Horror Stories Nightmares brought to life

Horror: a genre that seeks to elicit a negative emotional reaction from viewers by playing on their fears.

The name "Creepypasta" comes from the word "copypasta", an internet slang term for a block of text that gets copied and pasted over and over again from website to website.

Throughout the ages, horror stories have been told from generation to generation, all adapting to the most modern outlet. Now, it's been adapted into creepypastas, stories told through websites, passed along through social media and horror films, be it television or movie. Most take on a point of view of the victim of a tragedy, all involving some unknown force or monster. Something supernatural or monsters in most cases, but sometimes producing a human character as the monster. There are hundreds of these stories, maybe thousands, and because there's a screen between the author and the reader, we often don't have a name to put with the story. This, most will agree, only adds to the story, making it seem all the more mysterious.

Slenderman

created by Something Awful forums user Eric Knudsen

Smile Dog (or Smile.jpg)

It’s thought to have first been posted on the /x/ paranormal board on 4chan in 2008.

Jeff the killer

Writer and Origins Unknown

Feddy Krueger

Wes Craven shows off his creation in his 1984 slasher, Nightmare On Elm Street.

As animals, humans have the instinct to be afraid of anything that might kill us, and that's where we find the focus of most of our stories. Whether movie or book, the protagonist is always faced with a kind of danger to their survival. That is what strikes a cord in us, makes us empathize with their struggles and vicariously get scared. It's especially frightening when the movie ends like ones such as the ring did, introducing an video/image that kills whoever views it, then showing that video/image to make you fear for your own life. It may be idiotic to believe a ten second clip of people in spooky masks could kill you, but anything that threatens survival is bound to send a chill down your spine.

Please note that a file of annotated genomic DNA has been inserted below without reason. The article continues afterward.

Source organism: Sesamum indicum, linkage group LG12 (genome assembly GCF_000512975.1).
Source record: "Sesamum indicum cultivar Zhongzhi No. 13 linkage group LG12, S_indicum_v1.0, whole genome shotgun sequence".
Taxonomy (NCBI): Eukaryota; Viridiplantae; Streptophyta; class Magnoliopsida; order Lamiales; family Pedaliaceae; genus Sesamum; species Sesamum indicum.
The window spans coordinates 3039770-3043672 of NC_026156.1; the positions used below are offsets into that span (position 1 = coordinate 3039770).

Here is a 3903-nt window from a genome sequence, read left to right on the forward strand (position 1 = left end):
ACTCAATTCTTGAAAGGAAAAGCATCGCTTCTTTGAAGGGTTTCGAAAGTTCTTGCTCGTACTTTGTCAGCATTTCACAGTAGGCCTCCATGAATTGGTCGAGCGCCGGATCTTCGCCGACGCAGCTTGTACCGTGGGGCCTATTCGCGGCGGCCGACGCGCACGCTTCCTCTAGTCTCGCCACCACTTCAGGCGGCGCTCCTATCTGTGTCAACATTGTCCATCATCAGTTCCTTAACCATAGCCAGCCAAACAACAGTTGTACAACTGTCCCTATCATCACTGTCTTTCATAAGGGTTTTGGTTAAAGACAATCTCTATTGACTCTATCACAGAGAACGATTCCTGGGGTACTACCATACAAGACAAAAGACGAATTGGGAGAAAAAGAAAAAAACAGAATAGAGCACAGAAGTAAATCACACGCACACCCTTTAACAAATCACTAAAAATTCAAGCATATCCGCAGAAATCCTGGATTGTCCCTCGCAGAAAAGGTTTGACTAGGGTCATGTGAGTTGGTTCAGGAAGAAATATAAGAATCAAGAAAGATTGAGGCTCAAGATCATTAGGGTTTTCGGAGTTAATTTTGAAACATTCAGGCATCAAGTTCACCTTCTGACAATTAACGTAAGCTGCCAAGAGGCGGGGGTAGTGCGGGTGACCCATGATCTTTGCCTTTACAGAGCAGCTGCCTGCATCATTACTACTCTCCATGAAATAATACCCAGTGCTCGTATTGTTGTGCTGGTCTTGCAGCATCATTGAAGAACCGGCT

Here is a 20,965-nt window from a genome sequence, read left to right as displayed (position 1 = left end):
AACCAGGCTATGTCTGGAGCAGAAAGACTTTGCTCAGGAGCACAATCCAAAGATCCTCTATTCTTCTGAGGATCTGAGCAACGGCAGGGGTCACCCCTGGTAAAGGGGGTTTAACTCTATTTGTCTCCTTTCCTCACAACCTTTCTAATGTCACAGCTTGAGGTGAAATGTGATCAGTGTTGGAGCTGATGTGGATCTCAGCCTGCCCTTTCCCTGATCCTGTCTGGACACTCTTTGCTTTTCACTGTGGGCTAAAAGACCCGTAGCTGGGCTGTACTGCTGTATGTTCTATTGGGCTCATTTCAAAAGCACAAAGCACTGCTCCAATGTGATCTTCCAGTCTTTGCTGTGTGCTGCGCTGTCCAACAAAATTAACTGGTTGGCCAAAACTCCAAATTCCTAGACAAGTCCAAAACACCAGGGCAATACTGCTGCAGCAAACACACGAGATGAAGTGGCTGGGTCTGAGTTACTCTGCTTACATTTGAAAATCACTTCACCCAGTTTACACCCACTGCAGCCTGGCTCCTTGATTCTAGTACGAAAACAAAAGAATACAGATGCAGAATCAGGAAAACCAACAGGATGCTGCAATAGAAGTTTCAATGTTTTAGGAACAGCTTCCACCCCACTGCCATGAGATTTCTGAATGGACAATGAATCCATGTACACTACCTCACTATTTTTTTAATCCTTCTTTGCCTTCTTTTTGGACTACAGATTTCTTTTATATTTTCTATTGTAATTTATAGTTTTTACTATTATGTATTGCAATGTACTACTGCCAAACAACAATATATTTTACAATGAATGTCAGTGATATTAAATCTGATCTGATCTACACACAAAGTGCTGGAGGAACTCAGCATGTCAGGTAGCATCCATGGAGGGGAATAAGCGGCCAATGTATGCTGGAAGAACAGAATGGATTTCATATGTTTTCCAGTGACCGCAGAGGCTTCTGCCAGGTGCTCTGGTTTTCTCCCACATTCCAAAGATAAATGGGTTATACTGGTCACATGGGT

Now, for some time now, the genre seems to be more focused on simple, almost frustrating jump-scares (where the viewer is scared by a sudden loud noise and image). It's cheap, but there's science behind these too. It always comes back to us not wanting to be eaten. Many animals stalk prey, and in a split second their air bound and coming at you. We evolved to recognize this threat and instantly run, or in this case, flinch severely. It sucks, and to all hardcore horror fans the best movies go without them, but it gets the point across that this thing is a threat and could kill you, even though it's just CGI.

There are a lot of bad horror movies. It's a fact. I'm not the only one who thinks this, apparently there are many, many people, and some of these people just happen to be movie producers. Cabin in the Woods, Shaun of the Dead, Zombie land. All labelled as comedies, and all with one goal in mind. To trash the horror genre's bad apples. They find all the cliche's (such as jump scares) and stuff them full of irony, putting reason behind it or emphasizing it to the point of comedy (hence the title; horror comedy).

The first horror movie, only about 2 minutes long, was made by imaginative French filmmaker Georges Melies, titled Le Manoir Du Diable (aka The Devil's Castle/The Haunted Castle) - containing familiar elements of later horror and vampire films: a flying bat, a medieval castle, a cauldron, a demon figure (Mephistopheles), and skeletons, ghosts, and witches - and a crucifix to dispatch with evil.

Whether good or bad, creepypasta or horror film, comedy or serious, horror stories have a chemistry. An equation to follow. From jumpscares to code, they learned how to use our instincts against us. That's why it's such a lucrative genre to invest in, artist, author, directors alike, they all have one common interest; making their stories true horror.

Made with Adobe Slate

Make your words and images move.

Get Slate

Report Abuse

If you feel that this video content violates the Adobe Terms of Use, you may report this content by filling out this quick form.

To report a Copyright Violation, please follow Section 17 in the Terms of Use.